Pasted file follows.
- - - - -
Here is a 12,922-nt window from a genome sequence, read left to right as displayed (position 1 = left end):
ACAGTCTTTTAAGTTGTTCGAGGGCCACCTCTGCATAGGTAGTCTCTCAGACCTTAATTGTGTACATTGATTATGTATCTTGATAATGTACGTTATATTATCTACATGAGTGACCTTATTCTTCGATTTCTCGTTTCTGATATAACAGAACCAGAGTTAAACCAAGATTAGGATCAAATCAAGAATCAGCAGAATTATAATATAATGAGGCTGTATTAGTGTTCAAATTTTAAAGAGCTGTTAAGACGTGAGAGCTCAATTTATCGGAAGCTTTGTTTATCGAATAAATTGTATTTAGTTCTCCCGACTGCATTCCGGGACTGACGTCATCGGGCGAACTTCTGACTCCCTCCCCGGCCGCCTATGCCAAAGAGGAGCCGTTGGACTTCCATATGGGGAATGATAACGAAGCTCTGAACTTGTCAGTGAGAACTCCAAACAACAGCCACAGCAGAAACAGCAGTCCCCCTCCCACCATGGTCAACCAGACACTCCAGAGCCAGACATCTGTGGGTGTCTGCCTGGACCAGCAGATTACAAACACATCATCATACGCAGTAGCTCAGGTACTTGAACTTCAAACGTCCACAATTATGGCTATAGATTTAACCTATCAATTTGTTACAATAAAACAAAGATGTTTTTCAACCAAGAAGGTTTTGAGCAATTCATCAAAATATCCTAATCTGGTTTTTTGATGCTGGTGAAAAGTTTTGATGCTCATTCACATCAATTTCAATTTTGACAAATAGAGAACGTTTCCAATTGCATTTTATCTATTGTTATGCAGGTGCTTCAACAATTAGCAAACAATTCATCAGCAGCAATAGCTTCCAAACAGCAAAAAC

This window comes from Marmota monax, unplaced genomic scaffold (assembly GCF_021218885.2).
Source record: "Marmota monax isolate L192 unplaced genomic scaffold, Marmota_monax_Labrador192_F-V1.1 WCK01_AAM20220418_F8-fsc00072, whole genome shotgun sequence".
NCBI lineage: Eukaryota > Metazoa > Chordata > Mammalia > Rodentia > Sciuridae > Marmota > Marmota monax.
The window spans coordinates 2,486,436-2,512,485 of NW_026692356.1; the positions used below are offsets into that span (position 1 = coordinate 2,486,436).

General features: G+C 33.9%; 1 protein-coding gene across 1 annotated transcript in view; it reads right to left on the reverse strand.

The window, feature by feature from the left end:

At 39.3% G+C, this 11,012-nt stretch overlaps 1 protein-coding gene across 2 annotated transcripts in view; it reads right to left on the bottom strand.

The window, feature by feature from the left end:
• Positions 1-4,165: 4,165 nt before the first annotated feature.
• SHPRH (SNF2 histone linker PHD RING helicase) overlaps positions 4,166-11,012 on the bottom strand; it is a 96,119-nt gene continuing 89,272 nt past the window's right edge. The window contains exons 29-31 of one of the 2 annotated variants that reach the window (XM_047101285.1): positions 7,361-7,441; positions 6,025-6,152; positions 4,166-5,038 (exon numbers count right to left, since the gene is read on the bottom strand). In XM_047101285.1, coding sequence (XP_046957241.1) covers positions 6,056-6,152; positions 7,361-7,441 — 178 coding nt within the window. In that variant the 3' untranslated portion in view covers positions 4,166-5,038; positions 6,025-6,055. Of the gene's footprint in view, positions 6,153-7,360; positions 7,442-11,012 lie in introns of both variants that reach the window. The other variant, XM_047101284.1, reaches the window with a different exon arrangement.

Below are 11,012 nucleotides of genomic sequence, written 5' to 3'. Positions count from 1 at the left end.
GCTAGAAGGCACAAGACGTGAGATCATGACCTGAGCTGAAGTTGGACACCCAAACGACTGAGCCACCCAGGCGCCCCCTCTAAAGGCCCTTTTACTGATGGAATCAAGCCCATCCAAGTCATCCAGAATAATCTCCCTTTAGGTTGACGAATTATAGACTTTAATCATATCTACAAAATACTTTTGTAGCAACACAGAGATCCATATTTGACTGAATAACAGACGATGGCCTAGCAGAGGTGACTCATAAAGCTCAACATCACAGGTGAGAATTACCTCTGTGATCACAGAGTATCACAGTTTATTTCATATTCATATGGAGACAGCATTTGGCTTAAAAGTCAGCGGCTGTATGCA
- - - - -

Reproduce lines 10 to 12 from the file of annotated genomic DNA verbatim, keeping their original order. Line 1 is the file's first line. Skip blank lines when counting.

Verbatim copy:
The window, feature by feature from the left end:
• Positions 1-4,165: 4,165 nt before the first annotated feature.
• SHPRH (SNF2 histone linker PHD RING helicase) overlaps positions 4,166-11,012 on the bottom strand; it is a 96,119-nt gene continuing 89,272 nt past the window's right edge. The window contains exons 29-31 of one of the 2 annotated variants that reach the window (XM_047101285.1): positions 7,361-7,441; positions 6,025-6,152; positions 4,166-5,038 (exon numbers count right to left, since the gene is read on the bottom strand). In XM_047101285.1, coding sequence (XP_046957241.1) covers positions 6,056-6,152; positions 7,361-7,441 — 178 coding nt within the window. In that variant the 3' untranslated portion in view covers positions 4,166-5,038; positions 6,025-6,055. Of the gene's footprint in view, positions 6,153-7,360; positions 7,442-11,012 lie in introns of both variants that reach the window. The other variant, XM_047101284.1, reaches the window with a different exon arrangement.